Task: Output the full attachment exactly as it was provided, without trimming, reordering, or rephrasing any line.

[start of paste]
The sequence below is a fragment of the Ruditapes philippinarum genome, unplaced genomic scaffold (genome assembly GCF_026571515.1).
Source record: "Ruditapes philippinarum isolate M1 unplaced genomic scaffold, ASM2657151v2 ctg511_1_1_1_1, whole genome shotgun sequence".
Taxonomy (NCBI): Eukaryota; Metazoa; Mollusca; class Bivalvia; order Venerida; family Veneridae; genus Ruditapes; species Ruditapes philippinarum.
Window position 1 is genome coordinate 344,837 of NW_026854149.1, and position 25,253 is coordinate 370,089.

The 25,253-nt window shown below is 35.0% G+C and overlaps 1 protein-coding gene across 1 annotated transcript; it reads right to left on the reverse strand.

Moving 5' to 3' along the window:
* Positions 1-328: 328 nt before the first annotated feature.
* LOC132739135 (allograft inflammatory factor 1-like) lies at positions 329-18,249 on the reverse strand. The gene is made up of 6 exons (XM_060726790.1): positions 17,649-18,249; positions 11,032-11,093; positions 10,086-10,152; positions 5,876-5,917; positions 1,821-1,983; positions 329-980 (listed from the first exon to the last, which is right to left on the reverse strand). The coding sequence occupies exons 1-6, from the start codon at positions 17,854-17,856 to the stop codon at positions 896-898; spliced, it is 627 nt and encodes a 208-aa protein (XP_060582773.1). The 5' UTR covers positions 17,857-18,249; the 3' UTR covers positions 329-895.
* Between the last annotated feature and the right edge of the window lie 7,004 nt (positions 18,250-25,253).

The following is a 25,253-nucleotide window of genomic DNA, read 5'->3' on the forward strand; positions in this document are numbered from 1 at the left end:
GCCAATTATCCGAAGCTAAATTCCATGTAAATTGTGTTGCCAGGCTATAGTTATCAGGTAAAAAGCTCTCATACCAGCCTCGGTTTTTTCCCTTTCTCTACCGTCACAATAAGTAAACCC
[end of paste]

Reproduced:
The sequence below is a fragment of the Ruditapes philippinarum genome, unplaced genomic scaffold (genome assembly GCF_026571515.1).
Source record: "Ruditapes philippinarum isolate M1 unplaced genomic scaffold, ASM2657151v2 ctg511_1_1_1_1, whole genome shotgun sequence".
Taxonomy (NCBI): Eukaryota; Metazoa; Mollusca; class Bivalvia; order Venerida; family Veneridae; genus Ruditapes; species Ruditapes philippinarum.
Window position 1 is genome coordinate 344,837 of NW_026854149.1, and position 25,253 is coordinate 370,089.

The 25,253-nt window shown below is 35.0% G+C and overlaps 1 protein-coding gene across 1 annotated transcript; it reads right to left on the reverse strand.

Moving 5' to 3' along the window:
* Positions 1-328: 328 nt before the first annotated feature.
* LOC132739135 (allograft inflammatory factor 1-like) lies at positions 329-18,249 on the reverse strand. The gene is made up of 6 exons (XM_060726790.1): positions 17,649-18,249; positions 11,032-11,093; positions 10,086-10,152; positions 5,876-5,917; positions 1,821-1,983; positions 329-980 (listed from the first exon to the last, which is right to left on the reverse strand). The coding sequence occupies exons 1-6, from the start codon at positions 17,854-17,856 to the stop codon at positions 896-898; spliced, it is 627 nt and encodes a 208-aa protein (XP_060582773.1). The 5' UTR covers positions 17,857-18,249; the 3' UTR covers positions 329-895.
* Between the last annotated feature and the right edge of the window lie 7,004 nt (positions 18,250-25,253).

The following is a 25,253-nucleotide window of genomic DNA, read 5'->3' on the forward strand; positions in this document are numbered from 1 at the left end:
GCCAATTATCCGAAGCTAAATTCCATGTAAATTGTGTTGCCAGGCTATAGTTATCAGGTAAAAAGCTCTCATACCAGCCTCGGTTTTTTCCCTTTCTCTACCGTCACAATAAGTAAACCC